Last updated on January 30, 2016
The weak economy means businesses are cutting costs just to survive the downturn. That means that extra money that may have been spent on data security or the protection of personal information may be overlooked when compared to other expenses that a business needs to incur.
One of the ongoing struggles that privacy professionals around the world endure, particularly privacy officers, is convincing senior management in organizations that the management and security of personal information is extremely important. I have personally worked for two organizations where I encountered the same hurdle.
The longer a company retains data, the more of a liability it becomes.
And now, as if senior management wasn’t hard enough to convince before, it has become more difficult since businesses lack finances to adequately manage and safeguard your data, especially if businesses are not yet complaint with privacy legislation.
When Companies Fold, What Happens to your Data?
“Certain companies have been disposing of records containing sensitive consumer information in very questionable ways, including by leaving in bags at the curb, tossing it in public dumpsters, leaving it in vacant properties and/or leaving it behind in the offices and other facilities once they’ve gone out of business and left those offices,” says Jacqueline Klosek, a senior counsel in Goodwin Procter’s Business Law Department and a member of its Intellectual Property Group.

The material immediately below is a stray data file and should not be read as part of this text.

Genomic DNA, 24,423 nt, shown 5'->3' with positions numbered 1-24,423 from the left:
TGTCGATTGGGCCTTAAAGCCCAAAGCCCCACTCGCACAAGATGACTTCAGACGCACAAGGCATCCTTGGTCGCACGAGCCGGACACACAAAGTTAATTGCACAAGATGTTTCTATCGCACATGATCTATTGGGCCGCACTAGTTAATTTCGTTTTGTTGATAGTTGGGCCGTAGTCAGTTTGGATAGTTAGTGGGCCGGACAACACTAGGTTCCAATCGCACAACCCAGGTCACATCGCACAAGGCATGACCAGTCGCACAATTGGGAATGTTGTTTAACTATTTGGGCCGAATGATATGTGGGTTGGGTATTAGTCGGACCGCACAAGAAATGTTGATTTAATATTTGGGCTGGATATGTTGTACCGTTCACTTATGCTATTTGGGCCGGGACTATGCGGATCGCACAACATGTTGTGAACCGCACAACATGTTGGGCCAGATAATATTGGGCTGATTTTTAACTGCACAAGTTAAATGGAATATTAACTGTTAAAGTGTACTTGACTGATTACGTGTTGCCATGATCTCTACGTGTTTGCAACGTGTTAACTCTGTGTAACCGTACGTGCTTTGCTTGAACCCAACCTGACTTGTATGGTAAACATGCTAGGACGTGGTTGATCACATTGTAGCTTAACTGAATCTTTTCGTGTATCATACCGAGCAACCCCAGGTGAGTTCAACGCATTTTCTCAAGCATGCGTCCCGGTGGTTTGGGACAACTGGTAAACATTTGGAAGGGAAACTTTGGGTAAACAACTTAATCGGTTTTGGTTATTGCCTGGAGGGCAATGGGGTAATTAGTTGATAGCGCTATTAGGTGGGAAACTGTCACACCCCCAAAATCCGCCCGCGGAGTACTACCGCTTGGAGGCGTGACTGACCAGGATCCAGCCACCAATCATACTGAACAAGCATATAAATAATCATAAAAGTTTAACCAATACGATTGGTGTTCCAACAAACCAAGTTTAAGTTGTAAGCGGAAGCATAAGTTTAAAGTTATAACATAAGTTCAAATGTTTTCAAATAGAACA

That’s a scary thought.
If a company goes bankrupt, its storage devices are also usually sold to competitors “specifically with the intention of trying to salvage the data.”
In addition, when businesses are in the process of going bust, protecting their data may be one of their last concerns.
“When a company fails there is less concern about fines for non-compliance when there is no one left to pay the fines,” says John Gunn, general manager at Aladdin Knowledge Systems North America.
After all, if there’s no money, no employees, and no company left, who is left to bear the costs and shame of a privacy breach?